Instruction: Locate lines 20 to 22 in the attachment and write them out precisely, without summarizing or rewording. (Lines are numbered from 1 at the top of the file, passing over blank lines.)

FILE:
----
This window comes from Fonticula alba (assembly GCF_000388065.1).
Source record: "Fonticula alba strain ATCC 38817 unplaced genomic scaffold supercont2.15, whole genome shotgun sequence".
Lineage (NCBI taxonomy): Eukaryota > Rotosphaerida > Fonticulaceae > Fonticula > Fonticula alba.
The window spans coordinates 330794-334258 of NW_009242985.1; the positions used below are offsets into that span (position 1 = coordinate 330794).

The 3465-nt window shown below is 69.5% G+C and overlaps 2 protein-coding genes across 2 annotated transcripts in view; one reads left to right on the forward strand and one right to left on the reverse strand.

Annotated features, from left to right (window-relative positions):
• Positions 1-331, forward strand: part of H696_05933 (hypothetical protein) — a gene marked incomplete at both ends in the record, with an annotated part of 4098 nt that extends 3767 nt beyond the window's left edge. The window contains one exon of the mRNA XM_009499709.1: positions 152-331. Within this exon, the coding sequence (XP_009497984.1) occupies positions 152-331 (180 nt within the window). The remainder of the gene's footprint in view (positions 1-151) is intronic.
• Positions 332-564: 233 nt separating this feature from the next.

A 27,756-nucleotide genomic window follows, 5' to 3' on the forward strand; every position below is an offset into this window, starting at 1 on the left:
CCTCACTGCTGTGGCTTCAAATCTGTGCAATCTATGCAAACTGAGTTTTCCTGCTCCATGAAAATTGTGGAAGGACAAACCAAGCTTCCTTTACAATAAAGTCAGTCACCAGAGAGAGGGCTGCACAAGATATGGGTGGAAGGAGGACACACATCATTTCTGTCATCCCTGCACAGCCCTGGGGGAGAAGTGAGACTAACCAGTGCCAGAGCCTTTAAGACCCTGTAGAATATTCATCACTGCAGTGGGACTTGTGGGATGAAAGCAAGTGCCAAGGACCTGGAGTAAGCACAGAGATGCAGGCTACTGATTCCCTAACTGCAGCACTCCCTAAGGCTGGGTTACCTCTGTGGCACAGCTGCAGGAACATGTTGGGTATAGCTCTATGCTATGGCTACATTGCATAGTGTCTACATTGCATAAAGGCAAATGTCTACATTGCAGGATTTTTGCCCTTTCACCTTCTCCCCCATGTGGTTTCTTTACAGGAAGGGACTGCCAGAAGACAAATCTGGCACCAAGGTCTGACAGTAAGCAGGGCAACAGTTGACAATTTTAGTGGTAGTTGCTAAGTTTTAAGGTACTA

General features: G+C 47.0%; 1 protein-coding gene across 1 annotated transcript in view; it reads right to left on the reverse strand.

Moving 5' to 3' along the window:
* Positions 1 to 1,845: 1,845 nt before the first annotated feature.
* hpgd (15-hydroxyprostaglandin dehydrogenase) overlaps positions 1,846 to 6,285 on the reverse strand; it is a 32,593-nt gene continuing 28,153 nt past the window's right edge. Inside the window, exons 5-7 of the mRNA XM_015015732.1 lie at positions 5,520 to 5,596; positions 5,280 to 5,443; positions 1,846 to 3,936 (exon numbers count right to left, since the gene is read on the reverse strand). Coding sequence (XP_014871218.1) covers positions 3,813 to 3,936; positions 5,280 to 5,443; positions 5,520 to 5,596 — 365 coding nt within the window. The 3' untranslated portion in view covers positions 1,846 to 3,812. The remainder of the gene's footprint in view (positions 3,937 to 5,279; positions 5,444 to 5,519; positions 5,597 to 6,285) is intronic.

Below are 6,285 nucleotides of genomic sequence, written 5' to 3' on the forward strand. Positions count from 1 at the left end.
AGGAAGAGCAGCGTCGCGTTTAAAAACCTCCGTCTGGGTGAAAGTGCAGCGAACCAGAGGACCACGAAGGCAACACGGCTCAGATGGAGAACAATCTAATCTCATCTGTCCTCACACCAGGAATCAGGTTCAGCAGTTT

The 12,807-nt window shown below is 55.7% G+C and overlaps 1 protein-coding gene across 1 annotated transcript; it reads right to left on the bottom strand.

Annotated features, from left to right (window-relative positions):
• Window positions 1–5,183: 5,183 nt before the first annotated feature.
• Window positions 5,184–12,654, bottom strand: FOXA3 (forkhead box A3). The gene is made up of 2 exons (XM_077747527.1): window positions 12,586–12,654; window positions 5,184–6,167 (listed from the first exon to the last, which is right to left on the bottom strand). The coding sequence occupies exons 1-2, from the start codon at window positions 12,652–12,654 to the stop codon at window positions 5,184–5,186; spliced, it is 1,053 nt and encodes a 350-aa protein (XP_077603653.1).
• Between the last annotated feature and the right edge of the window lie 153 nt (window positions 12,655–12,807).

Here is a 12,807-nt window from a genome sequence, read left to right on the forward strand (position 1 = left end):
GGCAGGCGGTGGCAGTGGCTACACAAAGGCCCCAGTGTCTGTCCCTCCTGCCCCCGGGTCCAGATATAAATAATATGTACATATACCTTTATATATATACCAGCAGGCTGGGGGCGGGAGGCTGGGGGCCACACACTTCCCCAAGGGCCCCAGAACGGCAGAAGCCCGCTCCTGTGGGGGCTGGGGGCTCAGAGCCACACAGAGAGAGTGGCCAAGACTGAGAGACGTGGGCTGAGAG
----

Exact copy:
• Window positions 5,184–12,654, bottom strand: FOXA3 (forkhead box A3). The gene is made up of 2 exons (XM_077747527.1): window positions 12,586–12,654; window positions 5,184–6,167 (listed from the first exon to the last, which is right to left on the bottom strand). The coding sequence occupies exons 1-2, from the start codon at window positions 12,652–12,654 to the stop codon at window positions 5,184–5,186; spliced, it is 1,053 nt and encodes a 350-aa protein (XP_077603653.1).
• Between the last annotated feature and the right edge of the window lie 153 nt (window positions 12,655–12,807).

Here is a 12,807-nt window from a genome sequence, read left to right on the forward strand (position 1 = left end):